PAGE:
Last time O.J. was on trial, it was 1995, and the club that plays in the ballpark named for an orange juice brand was still three years from even existing.
Given the Rays' short life span and losing decade, you might say the baseball denizens around here have a little work to do yet in expanding their base and learning what September baseball is supposed to be about.
With just 12 games left and a sprint to the finish, the Rays were bitterly disappointed Monday night when fewer than 30,000 showed up, roughly 7,000 short of a sellout, and the majority seemed to be Boston fans. The Red Sox always travel well, but when disabled outfielder Crawford is driving the local freeways to work, as he was Tuesday, and he sees cars with Red Sox stickers right in his own backyard ...
"I'm like, 'Look at that,'" Crawford said. "I wanted to honk at them."
He didn't, and though there were plenty of Sox fans at the Trop on Tuesday, the middle game of the series was an improvement on Monday's opener. That doesn't mean the Rays fans drowned out those rooting for Boston. When Bartlett grounded into an inning-ending double play in the sixth, the cheers were thunderous.
But then, it swung back the other way, too. And when the Rays were putting together their unlikely winning rally in the ninth, those cheers actually were thunderous, too. Bartlett led off by fighting off a Masterson pitch for a single, Pena worked the walk with the extra strike, Masterson misplaced an 0-2 pitch and hit Cliff Floyd in the shin and then, Navarro's winning hit.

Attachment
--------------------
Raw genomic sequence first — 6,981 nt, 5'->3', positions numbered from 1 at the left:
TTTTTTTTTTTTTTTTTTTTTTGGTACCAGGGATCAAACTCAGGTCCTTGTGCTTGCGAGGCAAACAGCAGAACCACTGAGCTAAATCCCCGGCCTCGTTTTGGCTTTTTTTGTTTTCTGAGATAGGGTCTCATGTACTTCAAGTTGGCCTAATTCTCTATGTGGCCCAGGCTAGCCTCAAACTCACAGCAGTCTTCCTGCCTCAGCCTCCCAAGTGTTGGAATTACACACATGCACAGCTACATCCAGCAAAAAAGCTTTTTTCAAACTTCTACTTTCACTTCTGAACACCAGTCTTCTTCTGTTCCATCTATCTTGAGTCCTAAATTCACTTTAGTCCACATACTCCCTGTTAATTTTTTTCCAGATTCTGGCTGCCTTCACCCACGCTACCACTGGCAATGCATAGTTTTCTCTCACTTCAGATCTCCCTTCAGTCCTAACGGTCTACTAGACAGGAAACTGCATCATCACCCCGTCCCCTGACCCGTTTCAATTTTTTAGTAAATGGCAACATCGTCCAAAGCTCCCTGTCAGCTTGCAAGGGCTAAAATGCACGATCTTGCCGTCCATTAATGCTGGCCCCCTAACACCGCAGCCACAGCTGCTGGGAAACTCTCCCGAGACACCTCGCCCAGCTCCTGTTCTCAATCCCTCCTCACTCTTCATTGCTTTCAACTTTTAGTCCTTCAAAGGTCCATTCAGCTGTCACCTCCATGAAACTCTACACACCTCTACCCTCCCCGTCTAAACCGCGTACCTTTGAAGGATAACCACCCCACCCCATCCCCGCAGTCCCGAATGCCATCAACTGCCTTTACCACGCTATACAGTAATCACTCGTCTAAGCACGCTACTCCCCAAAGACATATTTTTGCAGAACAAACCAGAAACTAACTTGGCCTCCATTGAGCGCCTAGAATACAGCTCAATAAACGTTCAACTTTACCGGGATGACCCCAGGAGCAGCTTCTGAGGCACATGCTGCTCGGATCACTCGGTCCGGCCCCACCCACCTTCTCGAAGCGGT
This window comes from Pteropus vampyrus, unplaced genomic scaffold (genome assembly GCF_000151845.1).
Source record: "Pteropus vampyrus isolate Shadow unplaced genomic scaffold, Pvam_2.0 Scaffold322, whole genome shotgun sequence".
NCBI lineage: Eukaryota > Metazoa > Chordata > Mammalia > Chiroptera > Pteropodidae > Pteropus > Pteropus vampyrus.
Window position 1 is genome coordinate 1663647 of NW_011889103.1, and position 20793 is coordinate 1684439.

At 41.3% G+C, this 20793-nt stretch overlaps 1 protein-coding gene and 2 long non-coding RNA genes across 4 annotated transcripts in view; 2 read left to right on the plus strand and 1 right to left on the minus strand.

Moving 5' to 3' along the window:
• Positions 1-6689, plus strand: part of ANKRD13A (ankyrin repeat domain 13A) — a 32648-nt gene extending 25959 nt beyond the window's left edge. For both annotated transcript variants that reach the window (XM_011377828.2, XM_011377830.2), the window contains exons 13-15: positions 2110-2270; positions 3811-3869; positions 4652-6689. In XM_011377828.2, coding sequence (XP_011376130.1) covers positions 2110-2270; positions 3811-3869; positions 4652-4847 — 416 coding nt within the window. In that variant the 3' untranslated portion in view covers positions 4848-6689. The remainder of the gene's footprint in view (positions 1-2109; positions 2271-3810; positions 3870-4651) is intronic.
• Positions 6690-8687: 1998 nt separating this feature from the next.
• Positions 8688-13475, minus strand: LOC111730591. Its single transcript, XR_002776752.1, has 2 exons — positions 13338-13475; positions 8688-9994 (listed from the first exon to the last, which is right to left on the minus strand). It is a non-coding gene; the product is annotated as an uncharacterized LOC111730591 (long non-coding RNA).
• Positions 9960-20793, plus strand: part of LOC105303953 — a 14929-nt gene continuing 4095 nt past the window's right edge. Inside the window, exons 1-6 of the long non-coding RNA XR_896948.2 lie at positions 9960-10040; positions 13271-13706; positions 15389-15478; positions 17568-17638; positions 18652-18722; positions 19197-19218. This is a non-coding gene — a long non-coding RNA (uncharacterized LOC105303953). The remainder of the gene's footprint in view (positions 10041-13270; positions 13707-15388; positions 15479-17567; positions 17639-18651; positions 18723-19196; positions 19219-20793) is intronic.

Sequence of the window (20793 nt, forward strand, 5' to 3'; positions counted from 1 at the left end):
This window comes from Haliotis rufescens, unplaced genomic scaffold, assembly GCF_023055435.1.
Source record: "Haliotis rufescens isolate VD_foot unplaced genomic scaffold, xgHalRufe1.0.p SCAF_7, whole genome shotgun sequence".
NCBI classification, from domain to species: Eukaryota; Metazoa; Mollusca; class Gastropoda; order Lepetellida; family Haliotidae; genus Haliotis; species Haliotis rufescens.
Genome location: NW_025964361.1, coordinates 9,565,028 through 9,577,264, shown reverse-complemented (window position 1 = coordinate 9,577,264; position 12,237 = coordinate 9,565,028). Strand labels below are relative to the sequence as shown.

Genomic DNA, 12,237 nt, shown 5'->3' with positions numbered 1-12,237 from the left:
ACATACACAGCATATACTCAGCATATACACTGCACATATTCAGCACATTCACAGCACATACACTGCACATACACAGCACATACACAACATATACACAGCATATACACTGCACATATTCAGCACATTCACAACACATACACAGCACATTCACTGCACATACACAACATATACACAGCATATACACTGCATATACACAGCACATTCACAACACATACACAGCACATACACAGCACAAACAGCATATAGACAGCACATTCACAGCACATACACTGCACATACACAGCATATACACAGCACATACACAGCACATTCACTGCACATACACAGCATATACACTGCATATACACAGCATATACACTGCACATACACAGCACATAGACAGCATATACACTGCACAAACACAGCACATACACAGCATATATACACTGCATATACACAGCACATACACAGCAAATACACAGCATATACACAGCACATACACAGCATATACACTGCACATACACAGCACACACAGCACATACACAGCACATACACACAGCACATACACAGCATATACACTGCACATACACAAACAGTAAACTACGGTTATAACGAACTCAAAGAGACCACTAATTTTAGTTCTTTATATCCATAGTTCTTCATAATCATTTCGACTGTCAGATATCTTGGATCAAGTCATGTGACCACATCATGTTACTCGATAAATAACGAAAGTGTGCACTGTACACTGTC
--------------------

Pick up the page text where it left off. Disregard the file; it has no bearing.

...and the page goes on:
"Oh man, there was a lot of blood flowing and a lot of hearts beating," Howell said. "We had a lot to prove. They say September baseball is different, and I understand.
"There's a time limit now, the end is coming."
So the biggest game in Tampa Bay history on Tuesday gives way to another biggest game in history on Wednesday. Everything is the biggest now. Biggest week in Rays franchise history. Biggest inning. Biggest at-bat.
Heck, in the stands, there's sudden drama in each hot dog run. Biggest hot dog run ever!
"This is uncharted territory for us," said Andy Sonnanstine, who threw a beauty in becoming the winning pitcher Tuesday, after watching probably the most intense mosh pit of the season when the Rays equaled a club record with their 11th walk-off victory. "I don't think you can celebrate too much at all."